How does your shore end up with 30 million horseshoe crabs? There are only two possible ways. The first is that your city is overrun by them in a horror movie. (Maybe because they flew there.) The other is that a whole bunch of them get down to the business of getting down. Which is exactly what happens to Philadelphia’s Delaware Bay every year.
This video from PBS Terra and Deep Look (which we first saw at Boing Boing) explains how so many crabs, a species that spends most of its time deep below the waves, can end up in a single spot every year. From PBS Terra:
“Horseshoe crabs spend most of their lives in the ocean depths. But every May and June, their spindly little legs will carry them 60 miles or more to congregate on sandy beaches up and down the Atlantic coast. Nowhere are their numbers greater than in Delaware Bay. As many as 30 million crabs — a population the size of Shanghai, China — descend on these shores. What are they all up to?”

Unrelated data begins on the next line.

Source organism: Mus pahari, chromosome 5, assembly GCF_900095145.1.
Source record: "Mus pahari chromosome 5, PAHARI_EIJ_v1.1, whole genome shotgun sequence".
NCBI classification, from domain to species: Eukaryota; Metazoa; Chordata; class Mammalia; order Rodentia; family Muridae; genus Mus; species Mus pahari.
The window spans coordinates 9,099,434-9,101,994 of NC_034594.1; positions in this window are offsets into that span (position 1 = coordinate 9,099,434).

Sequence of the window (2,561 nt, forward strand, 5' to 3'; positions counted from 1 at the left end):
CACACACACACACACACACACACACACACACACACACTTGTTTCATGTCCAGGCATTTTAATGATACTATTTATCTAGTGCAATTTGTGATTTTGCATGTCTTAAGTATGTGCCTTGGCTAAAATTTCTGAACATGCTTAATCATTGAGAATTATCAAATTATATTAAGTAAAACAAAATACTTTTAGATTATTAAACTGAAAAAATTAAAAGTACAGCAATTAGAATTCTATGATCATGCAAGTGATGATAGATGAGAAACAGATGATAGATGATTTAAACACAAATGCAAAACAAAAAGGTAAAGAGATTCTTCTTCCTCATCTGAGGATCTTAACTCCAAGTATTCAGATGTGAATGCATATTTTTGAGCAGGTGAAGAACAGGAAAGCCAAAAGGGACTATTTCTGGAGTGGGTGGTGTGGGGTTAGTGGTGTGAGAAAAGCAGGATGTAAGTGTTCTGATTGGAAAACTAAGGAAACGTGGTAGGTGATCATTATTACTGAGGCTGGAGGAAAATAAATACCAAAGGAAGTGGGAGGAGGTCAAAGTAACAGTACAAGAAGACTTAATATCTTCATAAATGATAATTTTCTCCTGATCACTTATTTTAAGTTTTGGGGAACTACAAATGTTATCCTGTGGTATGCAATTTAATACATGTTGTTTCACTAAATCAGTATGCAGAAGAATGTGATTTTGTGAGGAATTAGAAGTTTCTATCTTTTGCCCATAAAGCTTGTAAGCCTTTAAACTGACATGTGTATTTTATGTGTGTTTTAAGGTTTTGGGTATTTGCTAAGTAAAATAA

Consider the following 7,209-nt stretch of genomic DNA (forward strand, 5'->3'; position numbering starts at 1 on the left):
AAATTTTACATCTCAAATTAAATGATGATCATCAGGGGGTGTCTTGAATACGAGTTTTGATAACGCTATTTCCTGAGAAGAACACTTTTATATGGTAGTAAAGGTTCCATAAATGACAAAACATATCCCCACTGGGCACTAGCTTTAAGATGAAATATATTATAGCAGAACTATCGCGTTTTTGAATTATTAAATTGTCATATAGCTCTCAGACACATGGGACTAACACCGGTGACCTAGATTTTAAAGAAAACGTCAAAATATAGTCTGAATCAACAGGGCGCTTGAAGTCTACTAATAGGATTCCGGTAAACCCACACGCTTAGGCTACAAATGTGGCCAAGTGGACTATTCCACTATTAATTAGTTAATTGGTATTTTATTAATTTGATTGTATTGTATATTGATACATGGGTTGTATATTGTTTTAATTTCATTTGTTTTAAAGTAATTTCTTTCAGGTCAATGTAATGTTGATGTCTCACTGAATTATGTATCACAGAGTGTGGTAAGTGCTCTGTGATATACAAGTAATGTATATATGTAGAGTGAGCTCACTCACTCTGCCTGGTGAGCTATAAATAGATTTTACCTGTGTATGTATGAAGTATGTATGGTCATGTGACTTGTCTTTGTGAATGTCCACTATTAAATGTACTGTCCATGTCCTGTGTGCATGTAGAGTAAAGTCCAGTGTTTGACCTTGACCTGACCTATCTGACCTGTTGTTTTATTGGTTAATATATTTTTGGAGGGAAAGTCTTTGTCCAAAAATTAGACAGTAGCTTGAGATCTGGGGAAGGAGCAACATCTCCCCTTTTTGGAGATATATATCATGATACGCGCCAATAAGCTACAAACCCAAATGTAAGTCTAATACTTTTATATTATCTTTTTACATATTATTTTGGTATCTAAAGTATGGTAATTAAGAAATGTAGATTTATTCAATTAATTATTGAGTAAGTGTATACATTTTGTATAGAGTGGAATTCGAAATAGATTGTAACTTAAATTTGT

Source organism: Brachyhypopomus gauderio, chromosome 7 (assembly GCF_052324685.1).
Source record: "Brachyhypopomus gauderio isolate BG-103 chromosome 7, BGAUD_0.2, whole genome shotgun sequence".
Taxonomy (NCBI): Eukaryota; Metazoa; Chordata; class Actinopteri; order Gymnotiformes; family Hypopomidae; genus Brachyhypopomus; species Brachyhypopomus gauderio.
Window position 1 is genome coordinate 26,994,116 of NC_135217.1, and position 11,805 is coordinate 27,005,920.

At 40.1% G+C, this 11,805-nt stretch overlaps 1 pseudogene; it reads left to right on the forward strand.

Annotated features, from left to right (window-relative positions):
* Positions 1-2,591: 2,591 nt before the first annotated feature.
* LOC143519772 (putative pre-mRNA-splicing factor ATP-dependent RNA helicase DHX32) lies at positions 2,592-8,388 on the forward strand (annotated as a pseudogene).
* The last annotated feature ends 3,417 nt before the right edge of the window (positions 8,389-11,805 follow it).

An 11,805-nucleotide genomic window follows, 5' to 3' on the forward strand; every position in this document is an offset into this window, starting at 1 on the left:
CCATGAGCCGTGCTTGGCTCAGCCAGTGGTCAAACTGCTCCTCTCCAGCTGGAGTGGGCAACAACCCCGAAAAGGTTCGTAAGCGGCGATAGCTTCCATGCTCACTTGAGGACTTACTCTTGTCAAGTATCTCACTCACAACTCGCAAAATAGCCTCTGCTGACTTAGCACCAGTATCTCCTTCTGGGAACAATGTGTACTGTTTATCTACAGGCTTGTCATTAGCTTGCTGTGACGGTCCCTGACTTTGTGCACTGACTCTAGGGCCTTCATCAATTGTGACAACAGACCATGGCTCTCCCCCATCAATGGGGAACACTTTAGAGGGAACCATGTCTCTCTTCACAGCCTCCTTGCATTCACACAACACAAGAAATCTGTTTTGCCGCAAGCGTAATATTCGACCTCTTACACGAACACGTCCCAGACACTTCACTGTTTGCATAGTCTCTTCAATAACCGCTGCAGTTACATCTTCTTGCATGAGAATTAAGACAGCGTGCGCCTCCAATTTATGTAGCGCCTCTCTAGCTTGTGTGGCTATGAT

What they’re up to is reproducing. A whole lot of reproducing.
During the spawning season male crabs show up with one thing on their mind. Guess what that is! As Deep Look explains in their own video, the crabs “scramble to latch on to the backs of passing females.” Which is easy since female crabs are much bigger, “the size of dinner plates.” If the duo can make it up the beach, avoiding dangerous waves that threaten to flip them, they get to work making many, many, many baby crabs.
A female finds a good spot in the wet sand. Then digs a hole for her roughly 4,000 pea-sized eggs, which she releases all at once. That clingy male then attempts to fertilize them. Though “single dudes crowd around too, vying to fertilize the rest.” When the deed is done, the parents go back to the sea. But they’ll return for additional breeding attempts. Which is how you can end up with 30 million crabs crawling along your beach.
Still scary. But much better than being in a horror movie with a similar premise.